Friday, November 19, 2010

Book Review: Deschooling Society

"Classics" wrote Mark Twain, "are something everyone wants to have read, but no one wants to read". Judging by the number of copies in the library,  I'm obviously the last person with an interest in Education to have read this book, and it is a real classic. As you may have noticed, I make it a rule* never to conceal my ignorance, so I'm going to review it anyway.

As you might gather from the title, the book is highly critical of the modern educational institutions. The opening sections are a strong, and now familiar critique of the educational system as a means of institutionalising society. The criticisms are not so different from those of Ken Robinson, although Illich is intellectually a much heavier hitter, and Ken Robinson has better jokes. Perhaps the criticisms were radical when he wrote the book in 1970, but, alas, not anymore. Illich takes the critique a step further by observing that the current system convinces people that all education must come from a school (or University). This it tend to make people expect that everything must come from a bureacratic institutions - he talks about '"HEW  (Health Education Welfare)Pollution". Politically, it's all fairly left wing stuff, but Illich never slides into sloppy polemic. It's all well written and coherently argued, and he is as quick to jab at the Marxists as anyone.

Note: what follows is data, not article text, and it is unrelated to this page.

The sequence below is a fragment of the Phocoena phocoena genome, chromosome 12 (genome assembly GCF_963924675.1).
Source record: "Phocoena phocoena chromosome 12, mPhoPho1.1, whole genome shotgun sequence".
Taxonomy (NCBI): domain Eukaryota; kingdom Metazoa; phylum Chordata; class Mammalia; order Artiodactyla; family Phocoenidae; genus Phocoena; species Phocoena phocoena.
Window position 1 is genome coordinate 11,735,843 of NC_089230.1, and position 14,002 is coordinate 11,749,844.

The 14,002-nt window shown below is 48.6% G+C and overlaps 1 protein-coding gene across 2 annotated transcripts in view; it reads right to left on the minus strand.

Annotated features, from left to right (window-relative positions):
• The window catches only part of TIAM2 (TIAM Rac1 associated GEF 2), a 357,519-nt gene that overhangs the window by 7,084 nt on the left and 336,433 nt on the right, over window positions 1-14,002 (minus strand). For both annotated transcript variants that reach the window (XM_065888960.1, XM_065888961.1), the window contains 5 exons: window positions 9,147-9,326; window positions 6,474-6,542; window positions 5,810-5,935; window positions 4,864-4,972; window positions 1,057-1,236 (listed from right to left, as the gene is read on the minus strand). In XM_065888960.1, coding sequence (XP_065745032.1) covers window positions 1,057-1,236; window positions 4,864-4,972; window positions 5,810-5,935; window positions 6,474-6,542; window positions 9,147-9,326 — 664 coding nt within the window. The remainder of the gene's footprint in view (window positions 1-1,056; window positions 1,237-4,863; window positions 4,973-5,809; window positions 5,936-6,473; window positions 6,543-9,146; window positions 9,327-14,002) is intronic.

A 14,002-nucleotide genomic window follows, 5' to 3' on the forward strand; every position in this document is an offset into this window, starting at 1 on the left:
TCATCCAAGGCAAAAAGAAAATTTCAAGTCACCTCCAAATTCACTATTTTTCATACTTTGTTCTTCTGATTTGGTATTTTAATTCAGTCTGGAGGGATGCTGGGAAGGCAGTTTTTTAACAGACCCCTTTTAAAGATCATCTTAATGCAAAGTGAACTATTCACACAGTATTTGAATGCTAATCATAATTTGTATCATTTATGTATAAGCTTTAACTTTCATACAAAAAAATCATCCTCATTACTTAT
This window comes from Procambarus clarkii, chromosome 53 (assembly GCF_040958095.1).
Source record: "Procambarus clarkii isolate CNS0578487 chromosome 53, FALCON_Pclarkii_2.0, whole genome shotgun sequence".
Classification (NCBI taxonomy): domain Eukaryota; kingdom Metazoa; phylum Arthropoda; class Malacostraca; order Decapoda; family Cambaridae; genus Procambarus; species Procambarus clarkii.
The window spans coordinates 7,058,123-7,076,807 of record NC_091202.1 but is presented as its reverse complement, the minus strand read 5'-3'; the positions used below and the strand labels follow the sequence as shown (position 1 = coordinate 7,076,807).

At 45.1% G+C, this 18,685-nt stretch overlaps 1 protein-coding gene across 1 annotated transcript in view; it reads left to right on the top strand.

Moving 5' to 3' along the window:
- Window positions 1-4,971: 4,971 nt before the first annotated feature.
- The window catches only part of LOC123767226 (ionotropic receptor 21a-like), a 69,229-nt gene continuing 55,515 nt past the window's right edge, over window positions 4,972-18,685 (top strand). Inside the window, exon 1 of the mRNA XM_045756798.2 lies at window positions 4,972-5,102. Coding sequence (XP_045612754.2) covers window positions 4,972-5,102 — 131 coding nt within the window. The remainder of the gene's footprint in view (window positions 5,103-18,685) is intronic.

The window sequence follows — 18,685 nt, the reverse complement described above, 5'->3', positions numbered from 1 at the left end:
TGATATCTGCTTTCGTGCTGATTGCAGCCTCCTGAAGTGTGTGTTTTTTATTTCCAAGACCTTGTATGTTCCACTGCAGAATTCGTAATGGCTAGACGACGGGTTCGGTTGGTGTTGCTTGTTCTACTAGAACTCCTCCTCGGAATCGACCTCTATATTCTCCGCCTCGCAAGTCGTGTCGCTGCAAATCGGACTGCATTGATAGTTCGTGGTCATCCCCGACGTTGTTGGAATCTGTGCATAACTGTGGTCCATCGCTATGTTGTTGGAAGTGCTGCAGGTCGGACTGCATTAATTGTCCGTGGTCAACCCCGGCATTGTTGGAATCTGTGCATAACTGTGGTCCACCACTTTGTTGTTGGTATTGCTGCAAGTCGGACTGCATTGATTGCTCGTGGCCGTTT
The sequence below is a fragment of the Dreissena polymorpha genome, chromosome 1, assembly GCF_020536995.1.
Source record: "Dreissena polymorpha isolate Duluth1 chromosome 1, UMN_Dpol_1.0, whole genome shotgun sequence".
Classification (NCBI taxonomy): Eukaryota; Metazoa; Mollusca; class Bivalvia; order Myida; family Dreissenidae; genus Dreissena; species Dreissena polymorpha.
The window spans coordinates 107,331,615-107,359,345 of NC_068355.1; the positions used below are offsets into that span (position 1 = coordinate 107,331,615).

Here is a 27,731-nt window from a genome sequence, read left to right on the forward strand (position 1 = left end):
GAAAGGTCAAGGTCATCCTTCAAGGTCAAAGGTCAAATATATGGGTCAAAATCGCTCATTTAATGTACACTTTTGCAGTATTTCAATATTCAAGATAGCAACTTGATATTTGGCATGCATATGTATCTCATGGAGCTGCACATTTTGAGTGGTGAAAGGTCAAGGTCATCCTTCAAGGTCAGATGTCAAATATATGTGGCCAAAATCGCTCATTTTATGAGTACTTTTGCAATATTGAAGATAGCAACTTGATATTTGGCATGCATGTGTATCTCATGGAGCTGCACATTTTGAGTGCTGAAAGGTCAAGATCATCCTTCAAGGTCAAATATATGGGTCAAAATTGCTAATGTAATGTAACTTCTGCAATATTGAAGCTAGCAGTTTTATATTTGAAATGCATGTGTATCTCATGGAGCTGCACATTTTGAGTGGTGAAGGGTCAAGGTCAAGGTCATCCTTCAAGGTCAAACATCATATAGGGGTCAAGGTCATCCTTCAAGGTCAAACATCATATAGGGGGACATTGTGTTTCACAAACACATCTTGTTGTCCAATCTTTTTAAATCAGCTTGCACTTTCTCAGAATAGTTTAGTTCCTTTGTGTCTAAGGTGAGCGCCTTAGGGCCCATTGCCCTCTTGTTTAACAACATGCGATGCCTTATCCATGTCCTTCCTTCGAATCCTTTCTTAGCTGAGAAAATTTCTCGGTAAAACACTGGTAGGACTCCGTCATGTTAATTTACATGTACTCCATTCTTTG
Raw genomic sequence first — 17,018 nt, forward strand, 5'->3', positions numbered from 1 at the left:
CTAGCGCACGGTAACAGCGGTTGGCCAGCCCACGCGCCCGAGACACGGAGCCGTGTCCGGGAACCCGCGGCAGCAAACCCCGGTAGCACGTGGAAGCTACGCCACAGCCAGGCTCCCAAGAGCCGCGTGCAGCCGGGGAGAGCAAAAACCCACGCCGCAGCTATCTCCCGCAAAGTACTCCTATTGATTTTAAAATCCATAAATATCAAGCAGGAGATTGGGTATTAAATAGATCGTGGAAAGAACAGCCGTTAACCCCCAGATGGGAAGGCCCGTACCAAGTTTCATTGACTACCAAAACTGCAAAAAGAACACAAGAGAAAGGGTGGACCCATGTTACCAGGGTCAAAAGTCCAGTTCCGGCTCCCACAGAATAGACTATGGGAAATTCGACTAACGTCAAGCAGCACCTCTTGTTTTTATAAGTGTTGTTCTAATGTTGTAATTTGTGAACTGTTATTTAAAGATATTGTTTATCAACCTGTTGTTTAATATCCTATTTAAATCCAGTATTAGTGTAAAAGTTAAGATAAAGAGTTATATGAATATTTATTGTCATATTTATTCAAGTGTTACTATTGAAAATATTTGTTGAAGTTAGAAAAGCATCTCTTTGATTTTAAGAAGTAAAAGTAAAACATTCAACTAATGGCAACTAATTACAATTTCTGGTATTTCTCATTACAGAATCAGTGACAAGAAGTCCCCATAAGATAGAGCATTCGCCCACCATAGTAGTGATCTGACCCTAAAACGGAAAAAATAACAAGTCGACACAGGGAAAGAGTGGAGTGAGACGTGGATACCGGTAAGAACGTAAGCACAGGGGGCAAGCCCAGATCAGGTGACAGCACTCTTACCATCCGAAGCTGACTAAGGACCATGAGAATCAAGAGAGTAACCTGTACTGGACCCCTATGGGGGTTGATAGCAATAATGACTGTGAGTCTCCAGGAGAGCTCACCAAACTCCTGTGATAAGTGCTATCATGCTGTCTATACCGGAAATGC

The book really starts to sizzle about halfway, and I note from the markings in the library copy, most readers had given up by then (Highlighter Pen only managed chapter 1, The Underliner left me after chapter 3). Unlike many critics, Illich goes on to propose an alternative model for education, and, for something written in 1970, it's remarkably prescient in terms of where learning is really going in the 21st century.